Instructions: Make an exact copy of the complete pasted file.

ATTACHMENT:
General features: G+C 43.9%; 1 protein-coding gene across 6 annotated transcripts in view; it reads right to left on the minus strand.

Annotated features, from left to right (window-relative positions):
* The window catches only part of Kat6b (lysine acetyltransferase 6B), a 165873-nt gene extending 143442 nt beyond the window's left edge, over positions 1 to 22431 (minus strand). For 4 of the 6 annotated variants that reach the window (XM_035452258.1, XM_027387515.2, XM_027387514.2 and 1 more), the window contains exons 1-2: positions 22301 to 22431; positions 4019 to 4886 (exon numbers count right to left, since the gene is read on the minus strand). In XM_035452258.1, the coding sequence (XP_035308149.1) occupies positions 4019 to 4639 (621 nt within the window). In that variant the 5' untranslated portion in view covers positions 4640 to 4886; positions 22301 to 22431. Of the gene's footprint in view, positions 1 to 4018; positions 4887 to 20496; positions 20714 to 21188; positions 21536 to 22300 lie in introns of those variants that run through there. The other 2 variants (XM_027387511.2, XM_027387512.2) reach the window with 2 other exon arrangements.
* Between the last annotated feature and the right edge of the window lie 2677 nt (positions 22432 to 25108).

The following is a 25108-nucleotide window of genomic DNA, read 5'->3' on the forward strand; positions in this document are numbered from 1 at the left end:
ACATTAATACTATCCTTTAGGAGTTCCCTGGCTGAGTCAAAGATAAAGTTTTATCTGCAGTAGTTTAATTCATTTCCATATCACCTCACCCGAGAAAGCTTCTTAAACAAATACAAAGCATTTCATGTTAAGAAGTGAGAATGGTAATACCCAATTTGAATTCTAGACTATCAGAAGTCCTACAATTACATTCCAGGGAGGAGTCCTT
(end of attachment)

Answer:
General features: G+C 43.9%; 1 protein-coding gene across 6 annotated transcripts in view; it reads right to left on the minus strand.

Annotated features, from left to right (window-relative positions):
* The window catches only part of Kat6b (lysine acetyltransferase 6B), a 165873-nt gene extending 143442 nt beyond the window's left edge, over positions 1 to 22431 (minus strand). For 4 of the 6 annotated variants that reach the window (XM_035452258.1, XM_027387515.2, XM_027387514.2 and 1 more), the window contains exons 1-2: positions 22301 to 22431; positions 4019 to 4886 (exon numbers count right to left, since the gene is read on the minus strand). In XM_035452258.1, the coding sequence (XP_035308149.1) occupies positions 4019 to 4639 (621 nt within the window). In that variant the 5' untranslated portion in view covers positions 4640 to 4886; positions 22301 to 22431. Of the gene's footprint in view, positions 1 to 4018; positions 4887 to 20496; positions 20714 to 21188; positions 21536 to 22300 lie in introns of those variants that run through there. The other 2 variants (XM_027387511.2, XM_027387512.2) reach the window with 2 other exon arrangements.
* Between the last annotated feature and the right edge of the window lie 2677 nt (positions 22432 to 25108).

The following is a 25108-nucleotide window of genomic DNA, read 5'->3' on the forward strand; positions in this document are numbered from 1 at the left end:
ACATTAATACTATCCTTTAGGAGTTCCCTGGCTGAGTCAAAGATAAAGTTTTATCTGCAGTAGTTTAATTCATTTCCATATCACCTCACCCGAGAAAGCTTCTTAAACAAATACAAAGCATTTCATGTTAAGAAGTGAGAATGGTAATACCCAATTTGAATTCTAGACTATCAGAAGTCCTACAATTACATTCCAGGGAGGAGTCCTT